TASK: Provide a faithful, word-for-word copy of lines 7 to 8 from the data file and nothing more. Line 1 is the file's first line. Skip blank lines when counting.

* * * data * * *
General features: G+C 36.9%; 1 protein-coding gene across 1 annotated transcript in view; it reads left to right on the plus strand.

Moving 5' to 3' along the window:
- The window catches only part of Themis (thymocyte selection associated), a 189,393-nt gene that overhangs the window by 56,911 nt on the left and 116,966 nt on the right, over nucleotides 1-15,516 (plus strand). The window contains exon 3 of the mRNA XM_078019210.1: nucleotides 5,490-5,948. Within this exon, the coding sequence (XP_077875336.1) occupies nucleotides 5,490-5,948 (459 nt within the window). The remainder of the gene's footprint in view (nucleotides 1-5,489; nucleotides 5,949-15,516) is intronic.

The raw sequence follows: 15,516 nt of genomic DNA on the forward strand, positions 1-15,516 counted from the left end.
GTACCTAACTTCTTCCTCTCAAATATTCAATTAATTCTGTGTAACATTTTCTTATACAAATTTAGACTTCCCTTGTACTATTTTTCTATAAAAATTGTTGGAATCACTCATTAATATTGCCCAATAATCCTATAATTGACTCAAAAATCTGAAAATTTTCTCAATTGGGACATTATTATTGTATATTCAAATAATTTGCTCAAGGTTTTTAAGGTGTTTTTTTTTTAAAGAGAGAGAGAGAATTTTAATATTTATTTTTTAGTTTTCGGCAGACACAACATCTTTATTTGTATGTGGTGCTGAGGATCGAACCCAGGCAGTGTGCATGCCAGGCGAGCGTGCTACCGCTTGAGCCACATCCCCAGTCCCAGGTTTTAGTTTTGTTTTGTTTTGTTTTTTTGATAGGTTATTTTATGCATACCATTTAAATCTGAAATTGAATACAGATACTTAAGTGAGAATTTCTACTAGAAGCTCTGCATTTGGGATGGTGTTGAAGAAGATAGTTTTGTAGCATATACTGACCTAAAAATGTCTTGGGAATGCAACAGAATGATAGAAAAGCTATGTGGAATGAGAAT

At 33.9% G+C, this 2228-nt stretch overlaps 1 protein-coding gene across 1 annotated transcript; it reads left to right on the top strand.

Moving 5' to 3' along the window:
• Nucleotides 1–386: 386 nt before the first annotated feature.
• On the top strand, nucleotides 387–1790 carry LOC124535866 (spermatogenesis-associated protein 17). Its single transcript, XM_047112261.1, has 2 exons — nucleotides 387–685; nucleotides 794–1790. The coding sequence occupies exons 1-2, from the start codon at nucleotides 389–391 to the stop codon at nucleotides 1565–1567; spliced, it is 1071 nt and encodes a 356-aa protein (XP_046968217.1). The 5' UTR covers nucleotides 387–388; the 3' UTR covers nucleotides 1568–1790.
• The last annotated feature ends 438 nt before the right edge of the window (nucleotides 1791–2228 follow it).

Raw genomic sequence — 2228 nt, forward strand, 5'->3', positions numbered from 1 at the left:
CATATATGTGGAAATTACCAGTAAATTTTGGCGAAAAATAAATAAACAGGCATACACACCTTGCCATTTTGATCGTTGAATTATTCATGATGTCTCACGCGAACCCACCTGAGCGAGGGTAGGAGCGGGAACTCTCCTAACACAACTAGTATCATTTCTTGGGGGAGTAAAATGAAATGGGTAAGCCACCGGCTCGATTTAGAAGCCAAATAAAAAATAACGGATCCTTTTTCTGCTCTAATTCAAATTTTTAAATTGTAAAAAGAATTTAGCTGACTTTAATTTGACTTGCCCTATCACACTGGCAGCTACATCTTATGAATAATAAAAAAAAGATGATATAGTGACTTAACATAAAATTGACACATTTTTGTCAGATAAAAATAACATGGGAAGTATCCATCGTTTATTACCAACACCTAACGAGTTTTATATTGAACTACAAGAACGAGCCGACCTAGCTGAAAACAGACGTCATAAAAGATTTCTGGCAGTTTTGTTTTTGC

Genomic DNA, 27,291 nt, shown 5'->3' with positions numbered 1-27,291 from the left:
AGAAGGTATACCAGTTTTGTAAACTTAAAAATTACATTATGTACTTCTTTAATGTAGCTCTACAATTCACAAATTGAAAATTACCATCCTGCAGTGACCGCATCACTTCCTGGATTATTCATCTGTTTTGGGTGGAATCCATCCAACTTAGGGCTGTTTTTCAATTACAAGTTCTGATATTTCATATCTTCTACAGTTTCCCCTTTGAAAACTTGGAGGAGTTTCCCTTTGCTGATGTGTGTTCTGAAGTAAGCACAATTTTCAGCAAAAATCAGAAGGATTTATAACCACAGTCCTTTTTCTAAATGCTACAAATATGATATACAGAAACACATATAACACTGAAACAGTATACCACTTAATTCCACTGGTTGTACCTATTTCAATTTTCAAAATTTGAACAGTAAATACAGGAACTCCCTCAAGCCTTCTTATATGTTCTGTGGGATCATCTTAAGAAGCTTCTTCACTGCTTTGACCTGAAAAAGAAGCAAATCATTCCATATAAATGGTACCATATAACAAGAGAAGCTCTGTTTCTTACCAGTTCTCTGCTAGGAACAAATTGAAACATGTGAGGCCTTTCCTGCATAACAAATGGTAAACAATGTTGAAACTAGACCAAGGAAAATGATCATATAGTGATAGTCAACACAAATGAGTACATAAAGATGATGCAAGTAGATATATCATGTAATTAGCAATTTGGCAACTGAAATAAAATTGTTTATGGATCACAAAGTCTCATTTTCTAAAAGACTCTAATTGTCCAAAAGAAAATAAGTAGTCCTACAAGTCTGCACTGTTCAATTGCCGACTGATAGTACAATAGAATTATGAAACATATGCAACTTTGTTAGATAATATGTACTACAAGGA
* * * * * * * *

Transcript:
Moving 5' to 3' along the window:
• Nucleotides 1–386: 386 nt before the first annotated feature.